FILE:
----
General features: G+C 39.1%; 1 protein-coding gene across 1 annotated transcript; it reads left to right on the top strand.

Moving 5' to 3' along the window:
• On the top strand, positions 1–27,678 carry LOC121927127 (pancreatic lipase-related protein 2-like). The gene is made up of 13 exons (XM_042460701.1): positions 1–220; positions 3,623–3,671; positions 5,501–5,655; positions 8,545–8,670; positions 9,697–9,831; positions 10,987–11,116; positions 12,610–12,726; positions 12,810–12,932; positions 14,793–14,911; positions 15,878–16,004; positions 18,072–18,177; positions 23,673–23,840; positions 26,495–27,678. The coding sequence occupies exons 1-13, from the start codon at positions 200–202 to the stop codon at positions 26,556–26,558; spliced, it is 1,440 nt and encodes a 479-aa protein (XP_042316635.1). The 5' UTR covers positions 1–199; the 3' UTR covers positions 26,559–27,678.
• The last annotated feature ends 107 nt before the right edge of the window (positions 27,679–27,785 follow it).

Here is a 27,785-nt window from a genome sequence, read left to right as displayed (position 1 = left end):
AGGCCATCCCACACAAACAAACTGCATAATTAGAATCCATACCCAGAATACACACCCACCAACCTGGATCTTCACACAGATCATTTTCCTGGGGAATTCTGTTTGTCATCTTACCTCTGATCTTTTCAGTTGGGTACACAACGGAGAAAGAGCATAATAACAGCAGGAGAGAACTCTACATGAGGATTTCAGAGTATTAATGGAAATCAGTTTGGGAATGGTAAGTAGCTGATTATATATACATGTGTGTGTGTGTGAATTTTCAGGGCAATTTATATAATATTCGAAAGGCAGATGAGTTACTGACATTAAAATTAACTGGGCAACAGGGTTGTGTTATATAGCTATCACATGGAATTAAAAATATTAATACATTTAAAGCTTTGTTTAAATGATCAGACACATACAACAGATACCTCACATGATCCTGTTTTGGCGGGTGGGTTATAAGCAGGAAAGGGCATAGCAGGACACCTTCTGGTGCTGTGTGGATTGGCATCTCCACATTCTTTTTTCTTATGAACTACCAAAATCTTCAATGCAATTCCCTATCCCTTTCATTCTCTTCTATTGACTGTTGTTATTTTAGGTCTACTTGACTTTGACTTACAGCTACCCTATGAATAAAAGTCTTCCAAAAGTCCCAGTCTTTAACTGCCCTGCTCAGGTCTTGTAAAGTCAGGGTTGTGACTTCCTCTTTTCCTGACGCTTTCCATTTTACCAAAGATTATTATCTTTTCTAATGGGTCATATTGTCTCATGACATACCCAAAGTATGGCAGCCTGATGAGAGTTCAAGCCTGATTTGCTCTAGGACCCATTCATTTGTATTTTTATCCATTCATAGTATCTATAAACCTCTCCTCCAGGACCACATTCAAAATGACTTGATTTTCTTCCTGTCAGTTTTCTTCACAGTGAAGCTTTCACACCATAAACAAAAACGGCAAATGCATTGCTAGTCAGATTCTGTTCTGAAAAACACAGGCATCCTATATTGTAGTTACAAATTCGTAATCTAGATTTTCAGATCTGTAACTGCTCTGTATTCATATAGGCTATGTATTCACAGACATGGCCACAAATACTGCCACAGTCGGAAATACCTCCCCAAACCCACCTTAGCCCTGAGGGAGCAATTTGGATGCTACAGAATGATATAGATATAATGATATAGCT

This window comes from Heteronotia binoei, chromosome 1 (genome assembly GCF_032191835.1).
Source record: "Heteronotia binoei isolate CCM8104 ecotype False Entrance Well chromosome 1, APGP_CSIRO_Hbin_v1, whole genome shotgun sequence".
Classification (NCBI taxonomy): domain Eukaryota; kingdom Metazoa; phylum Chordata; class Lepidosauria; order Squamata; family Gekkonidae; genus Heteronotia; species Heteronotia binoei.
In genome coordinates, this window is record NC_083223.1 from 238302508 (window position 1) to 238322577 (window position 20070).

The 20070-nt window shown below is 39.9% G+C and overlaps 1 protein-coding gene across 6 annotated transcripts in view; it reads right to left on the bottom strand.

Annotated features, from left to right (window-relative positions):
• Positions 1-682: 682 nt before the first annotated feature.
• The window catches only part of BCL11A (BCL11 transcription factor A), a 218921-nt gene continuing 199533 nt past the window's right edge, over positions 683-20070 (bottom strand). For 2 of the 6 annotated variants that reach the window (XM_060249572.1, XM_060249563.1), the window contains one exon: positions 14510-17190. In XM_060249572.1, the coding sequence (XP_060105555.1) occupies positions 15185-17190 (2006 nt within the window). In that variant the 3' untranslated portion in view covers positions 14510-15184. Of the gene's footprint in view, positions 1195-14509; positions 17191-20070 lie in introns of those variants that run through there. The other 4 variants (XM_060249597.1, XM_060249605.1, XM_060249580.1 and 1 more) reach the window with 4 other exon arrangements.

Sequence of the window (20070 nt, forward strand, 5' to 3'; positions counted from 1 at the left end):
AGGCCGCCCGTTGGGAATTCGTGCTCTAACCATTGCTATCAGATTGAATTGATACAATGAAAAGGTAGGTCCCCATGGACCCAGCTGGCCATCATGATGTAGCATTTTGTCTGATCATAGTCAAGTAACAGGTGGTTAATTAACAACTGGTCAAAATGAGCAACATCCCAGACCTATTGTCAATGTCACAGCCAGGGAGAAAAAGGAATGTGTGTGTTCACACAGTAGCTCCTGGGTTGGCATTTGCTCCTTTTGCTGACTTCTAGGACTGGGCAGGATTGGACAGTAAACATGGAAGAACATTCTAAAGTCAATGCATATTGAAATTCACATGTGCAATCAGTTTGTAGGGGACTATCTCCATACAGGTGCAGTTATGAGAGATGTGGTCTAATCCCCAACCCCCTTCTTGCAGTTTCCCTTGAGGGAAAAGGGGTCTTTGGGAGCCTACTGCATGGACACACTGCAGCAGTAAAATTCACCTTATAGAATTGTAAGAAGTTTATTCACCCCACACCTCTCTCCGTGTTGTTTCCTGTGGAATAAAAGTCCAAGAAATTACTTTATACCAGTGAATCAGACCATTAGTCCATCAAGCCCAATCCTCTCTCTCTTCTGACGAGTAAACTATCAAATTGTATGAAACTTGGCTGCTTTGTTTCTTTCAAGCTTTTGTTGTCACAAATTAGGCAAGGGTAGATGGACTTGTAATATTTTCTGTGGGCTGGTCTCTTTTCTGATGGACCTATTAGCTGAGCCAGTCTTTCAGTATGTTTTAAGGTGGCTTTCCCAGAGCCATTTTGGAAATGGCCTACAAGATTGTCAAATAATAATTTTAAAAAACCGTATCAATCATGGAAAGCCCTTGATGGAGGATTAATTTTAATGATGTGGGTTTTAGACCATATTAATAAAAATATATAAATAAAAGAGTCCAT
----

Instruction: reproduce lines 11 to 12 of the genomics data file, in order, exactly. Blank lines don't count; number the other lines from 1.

The 20070-nt window shown below is 39.9% G+C and overlaps 1 protein-coding gene across 6 annotated transcripts in view; it reads right to left on the bottom strand.

Annotated features, from left to right (window-relative positions):